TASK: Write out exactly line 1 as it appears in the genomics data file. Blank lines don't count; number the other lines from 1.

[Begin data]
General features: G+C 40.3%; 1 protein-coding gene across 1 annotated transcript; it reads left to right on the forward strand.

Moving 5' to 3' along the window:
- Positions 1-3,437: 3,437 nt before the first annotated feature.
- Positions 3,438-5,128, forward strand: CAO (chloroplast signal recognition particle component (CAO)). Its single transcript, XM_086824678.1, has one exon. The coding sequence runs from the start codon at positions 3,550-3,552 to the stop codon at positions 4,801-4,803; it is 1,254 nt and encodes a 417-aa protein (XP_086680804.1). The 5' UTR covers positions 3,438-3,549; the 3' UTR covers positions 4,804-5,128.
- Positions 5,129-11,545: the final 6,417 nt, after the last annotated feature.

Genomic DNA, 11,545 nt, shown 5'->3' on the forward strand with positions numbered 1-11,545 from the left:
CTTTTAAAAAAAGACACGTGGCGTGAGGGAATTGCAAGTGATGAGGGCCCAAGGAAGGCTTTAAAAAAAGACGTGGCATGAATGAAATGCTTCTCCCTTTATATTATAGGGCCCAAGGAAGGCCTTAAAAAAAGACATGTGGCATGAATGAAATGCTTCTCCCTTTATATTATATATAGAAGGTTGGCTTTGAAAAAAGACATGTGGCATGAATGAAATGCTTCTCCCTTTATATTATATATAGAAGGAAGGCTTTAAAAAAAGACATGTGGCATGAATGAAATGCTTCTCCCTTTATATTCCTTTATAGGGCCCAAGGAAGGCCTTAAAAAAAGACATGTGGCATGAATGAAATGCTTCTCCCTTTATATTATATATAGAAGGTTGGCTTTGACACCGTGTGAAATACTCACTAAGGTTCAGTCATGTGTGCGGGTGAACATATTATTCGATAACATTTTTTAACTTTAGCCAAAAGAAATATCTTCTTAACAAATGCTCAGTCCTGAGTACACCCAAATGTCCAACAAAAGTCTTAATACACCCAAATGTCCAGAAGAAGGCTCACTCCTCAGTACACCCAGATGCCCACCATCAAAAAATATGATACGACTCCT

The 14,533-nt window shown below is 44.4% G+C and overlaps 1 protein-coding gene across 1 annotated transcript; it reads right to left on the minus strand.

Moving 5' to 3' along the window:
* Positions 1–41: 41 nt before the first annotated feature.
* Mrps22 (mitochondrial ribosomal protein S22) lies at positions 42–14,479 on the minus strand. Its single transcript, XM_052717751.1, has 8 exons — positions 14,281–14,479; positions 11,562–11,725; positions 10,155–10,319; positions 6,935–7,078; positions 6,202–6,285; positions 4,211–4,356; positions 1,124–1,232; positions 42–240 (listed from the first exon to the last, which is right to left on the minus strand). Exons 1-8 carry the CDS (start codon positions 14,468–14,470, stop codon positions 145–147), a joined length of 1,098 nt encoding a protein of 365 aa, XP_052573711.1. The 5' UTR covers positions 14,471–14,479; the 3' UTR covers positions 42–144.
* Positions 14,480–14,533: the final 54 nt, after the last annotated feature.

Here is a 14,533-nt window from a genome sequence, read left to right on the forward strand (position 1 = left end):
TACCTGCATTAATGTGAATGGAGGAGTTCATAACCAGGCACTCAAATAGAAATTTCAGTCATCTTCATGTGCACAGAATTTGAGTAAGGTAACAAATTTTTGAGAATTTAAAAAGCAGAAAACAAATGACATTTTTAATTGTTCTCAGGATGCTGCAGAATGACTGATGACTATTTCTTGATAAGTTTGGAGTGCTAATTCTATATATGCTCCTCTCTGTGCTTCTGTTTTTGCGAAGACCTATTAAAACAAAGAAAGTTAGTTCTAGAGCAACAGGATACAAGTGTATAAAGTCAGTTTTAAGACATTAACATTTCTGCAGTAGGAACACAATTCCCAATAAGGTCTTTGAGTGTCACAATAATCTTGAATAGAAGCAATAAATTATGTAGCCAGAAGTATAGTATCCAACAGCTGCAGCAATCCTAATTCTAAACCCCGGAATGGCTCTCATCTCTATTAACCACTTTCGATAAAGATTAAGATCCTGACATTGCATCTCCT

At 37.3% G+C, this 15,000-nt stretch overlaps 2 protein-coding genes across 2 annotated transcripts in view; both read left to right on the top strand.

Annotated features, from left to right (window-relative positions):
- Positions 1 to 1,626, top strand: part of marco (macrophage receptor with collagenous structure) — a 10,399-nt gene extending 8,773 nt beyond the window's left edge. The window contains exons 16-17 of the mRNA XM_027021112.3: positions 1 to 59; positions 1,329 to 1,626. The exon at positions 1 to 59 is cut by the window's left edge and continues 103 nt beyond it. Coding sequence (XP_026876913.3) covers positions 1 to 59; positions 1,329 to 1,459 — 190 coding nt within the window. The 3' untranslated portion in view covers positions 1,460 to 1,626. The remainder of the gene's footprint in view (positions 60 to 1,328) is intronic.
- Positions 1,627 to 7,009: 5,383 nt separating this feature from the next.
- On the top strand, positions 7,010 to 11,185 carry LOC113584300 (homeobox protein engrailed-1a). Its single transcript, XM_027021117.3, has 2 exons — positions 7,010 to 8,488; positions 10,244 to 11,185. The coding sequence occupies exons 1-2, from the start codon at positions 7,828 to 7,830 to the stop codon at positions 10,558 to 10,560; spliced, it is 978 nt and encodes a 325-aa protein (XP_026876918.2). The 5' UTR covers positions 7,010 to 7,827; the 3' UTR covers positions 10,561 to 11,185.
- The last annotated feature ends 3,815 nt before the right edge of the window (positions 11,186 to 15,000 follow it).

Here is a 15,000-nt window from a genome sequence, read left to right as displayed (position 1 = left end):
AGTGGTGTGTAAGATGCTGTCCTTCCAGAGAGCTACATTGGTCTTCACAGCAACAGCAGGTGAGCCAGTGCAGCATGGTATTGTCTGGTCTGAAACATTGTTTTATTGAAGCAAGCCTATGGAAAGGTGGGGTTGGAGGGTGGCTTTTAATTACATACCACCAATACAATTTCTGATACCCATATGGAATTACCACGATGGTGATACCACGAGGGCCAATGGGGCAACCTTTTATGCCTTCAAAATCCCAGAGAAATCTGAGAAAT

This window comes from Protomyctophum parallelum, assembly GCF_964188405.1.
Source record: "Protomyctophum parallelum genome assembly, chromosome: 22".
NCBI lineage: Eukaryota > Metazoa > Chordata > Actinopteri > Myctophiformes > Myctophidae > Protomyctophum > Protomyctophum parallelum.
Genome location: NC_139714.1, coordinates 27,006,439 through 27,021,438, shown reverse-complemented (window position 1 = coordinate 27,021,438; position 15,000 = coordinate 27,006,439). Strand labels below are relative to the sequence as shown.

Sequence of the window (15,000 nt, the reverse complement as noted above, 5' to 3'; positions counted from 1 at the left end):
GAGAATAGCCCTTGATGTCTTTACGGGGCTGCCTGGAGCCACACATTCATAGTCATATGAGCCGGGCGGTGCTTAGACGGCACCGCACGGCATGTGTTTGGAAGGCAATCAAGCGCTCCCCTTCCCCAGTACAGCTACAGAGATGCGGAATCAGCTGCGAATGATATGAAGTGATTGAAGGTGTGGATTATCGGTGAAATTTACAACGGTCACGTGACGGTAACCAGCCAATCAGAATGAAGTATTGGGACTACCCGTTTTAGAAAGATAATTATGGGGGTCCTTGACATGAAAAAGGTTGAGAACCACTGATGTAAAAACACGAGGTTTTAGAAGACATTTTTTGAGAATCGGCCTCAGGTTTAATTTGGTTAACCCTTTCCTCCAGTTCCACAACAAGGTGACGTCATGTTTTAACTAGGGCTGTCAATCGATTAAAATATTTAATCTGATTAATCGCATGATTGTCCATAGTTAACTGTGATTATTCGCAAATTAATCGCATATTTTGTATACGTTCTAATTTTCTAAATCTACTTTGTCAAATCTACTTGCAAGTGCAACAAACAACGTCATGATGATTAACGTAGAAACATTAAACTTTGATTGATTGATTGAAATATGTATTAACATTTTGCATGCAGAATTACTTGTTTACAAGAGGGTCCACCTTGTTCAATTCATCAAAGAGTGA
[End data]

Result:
General features: G+C 40.3%; 1 protein-coding gene across 1 annotated transcript; it reads left to right on the forward strand.